We in the counter-fraud community predicted the key areas to alert government, business, and individuals about. These included fraudulent applications for the Bounce Back Loan Scheme (BBLS), COVID Business Interruption Loans (CBILS), Local Authority Grants, Furlough payments (while staff actually kept on working). We also correctly warned of increased Phishing activity to capitalise on people working remotely to compromise their devices and steal data.

Additionally with financial uncertainty and people in the general population becoming more financially vulnerable or desperate there was also the concern that people of good character would be much more willing to become involved in fraud - or at least ask less questions when asked to take payments into their bank accounts. Sadly it would appear that all of these have come to fruition.

To understand this a better an understanding of the criminal mind would seem to be of some use. To do this we need to actually go behind 'enemy lines' so to speak and see what's happening - and what is the perspective from the fraudster/cybercrime community.

As a specialist in threats from fraud and organised cybercrime I have looked into fraud within COVID-19 related areas, initially by looking at what was happening in countries in the vanguard of the pandemic, such as Italy, to understand what had happened there from a financial crime perspective.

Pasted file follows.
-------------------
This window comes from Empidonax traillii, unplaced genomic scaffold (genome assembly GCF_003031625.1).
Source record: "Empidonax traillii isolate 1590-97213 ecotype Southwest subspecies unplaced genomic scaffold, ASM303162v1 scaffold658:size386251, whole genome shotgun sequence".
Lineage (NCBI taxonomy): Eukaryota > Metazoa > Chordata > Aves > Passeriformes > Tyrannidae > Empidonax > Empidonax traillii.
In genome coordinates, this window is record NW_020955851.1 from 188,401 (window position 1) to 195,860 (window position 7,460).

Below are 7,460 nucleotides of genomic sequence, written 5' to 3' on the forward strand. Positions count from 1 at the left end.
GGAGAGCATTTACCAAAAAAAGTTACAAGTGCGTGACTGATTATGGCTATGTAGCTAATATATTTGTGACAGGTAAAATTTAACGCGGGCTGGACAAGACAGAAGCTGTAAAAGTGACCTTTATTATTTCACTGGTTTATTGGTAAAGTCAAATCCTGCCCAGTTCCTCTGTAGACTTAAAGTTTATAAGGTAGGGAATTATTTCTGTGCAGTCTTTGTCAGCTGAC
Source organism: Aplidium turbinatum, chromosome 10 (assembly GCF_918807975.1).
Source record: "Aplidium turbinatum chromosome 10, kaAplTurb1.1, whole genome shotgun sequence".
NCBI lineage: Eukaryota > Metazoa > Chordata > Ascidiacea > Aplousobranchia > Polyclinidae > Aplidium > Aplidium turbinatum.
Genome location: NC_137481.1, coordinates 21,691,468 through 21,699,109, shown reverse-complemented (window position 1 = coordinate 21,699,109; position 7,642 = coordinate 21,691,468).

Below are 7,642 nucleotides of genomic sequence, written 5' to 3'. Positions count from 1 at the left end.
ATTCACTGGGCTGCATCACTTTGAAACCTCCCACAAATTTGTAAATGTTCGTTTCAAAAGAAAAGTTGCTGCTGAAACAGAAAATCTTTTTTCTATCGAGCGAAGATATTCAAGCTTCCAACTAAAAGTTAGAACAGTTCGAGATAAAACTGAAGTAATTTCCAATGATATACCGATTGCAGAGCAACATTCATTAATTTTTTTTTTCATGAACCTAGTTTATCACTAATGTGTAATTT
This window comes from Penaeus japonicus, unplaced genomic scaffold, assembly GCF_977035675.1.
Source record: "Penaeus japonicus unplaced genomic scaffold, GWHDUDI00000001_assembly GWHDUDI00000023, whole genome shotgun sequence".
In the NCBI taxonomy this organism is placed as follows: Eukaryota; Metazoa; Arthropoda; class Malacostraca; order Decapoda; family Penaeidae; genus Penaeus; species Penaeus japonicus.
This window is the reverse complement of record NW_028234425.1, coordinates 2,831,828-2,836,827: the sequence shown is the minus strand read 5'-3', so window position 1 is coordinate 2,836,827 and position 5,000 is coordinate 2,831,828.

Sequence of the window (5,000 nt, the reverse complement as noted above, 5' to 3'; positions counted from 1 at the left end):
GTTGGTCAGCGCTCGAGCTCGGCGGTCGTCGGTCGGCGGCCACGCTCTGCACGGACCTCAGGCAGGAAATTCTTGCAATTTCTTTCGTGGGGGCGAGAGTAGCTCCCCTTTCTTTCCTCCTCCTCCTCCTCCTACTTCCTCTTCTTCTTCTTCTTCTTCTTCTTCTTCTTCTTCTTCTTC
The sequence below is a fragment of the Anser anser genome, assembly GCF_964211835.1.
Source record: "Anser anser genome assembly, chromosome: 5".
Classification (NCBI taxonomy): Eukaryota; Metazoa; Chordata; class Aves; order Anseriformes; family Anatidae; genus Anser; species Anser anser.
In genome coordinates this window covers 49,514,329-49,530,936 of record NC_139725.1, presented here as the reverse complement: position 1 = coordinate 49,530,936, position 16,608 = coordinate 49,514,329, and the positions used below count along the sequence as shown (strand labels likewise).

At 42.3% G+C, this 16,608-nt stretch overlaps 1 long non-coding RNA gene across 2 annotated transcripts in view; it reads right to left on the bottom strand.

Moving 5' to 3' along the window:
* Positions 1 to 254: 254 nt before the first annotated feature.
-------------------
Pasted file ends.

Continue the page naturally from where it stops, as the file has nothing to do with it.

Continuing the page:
Accounts from Italy began to emerge back in March 2020 of crime gangs approaching businesses that were struggling because of COVID-19 and making them an offer to buy their business. When a price was agreed the criminals were then able to use an established business to launder money and exploit it as a conduit to process receipts form other criminal activities. We have seen similar activities like this in the UK where not only are acquired businesses used to launder money, but are also being encouraged by criminal elements to apply for fraudulent grants, BBLS, CBILS, etc.

"Unsurprisingly the UK and USA cyber criminals are all describing government COVID-19 loans/grants as 'free money' ..."

To qualify for the COVID-19 loans/grants businesses in the UK must have been established before 1st March 2020. We now see Limited Companies with little or no trading history being advertised for sale on sites like eBay for thousands of pounds. The adverts often feature the date the company was registered (with dates like 2018 being favoured). In amongst the advertisements are the ominous words "never applied for a BBLS". Whilst the seller may not be committing any fraud directly these companies have become very attractive to the fraudsters.